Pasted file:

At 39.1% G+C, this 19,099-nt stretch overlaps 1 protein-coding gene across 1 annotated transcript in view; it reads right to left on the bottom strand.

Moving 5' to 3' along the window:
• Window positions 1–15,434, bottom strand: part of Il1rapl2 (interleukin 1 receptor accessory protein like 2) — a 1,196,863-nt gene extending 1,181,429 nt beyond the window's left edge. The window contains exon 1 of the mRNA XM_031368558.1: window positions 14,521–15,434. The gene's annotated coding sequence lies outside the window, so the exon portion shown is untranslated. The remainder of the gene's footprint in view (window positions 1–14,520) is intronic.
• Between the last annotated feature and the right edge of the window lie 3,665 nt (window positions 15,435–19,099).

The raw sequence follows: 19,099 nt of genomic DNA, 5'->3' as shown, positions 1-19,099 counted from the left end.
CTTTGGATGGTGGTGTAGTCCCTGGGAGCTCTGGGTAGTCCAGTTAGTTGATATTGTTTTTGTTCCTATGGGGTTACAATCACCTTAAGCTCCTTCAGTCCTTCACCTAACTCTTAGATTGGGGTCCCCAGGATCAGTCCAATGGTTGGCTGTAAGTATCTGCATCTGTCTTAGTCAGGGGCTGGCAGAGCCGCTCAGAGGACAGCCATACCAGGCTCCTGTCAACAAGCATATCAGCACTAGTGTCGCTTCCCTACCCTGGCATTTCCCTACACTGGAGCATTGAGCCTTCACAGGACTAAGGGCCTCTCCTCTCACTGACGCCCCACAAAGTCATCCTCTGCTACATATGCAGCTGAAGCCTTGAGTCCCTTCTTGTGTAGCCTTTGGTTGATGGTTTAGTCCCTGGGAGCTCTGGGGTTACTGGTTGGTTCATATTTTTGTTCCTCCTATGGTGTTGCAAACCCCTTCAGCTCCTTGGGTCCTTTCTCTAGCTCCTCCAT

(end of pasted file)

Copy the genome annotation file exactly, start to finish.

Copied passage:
At 39.1% G+C, this 19,099-nt stretch overlaps 1 protein-coding gene across 1 annotated transcript in view; it reads right to left on the bottom strand.

Moving 5' to 3' along the window:
• Window positions 1–15,434, bottom strand: part of Il1rapl2 (interleukin 1 receptor accessory protein like 2) — a 1,196,863-nt gene extending 1,181,429 nt beyond the window's left edge. The window contains exon 1 of the mRNA XM_031368558.1: window positions 14,521–15,434. The gene's annotated coding sequence lies outside the window, so the exon portion shown is untranslated. The remainder of the gene's footprint in view (window positions 1–14,520) is intronic.
• Between the last annotated feature and the right edge of the window lie 3,665 nt (window positions 15,435–19,099).

The raw sequence follows: 19,099 nt of genomic DNA, 5'->3' as shown, positions 1-19,099 counted from the left end.
CTTTGGATGGTGGTGTAGTCCCTGGGAGCTCTGGGTAGTCCAGTTAGTTGATATTGTTTTTGTTCCTATGGGGTTACAATCACCTTAAGCTCCTTCAGTCCTTCACCTAACTCTTAGATTGGGGTCCCCAGGATCAGTCCAATGGTTGGCTGTAAGTATCTGCATCTGTCTTAGTCAGGGGCTGGCAGAGCCGCTCAGAGGACAGCCATACCAGGCTCCTGTCAACAAGCATATCAGCACTAGTGTCGCTTCCCTACCCTGGCATTTCCCTACACTGGAGCATTGAGCCTTCACAGGACTAAGGGCCTCTCCTCTCACTGACGCCCCACAAAGTCATCCTCTGCTACATATGCAGCTGAAGCCTTGAGTCCCTTCTTGTGTAGCCTTTGGTTGATGGTTTAGTCCCTGGGAGCTCTGGGGTTACTGGTTGGTTCATATTTTTGTTCCTCCTATGGTGTTGCAAACCCCTTCAGCTCCTTGGGTCCTTTCTCTAGCTCCTCCAT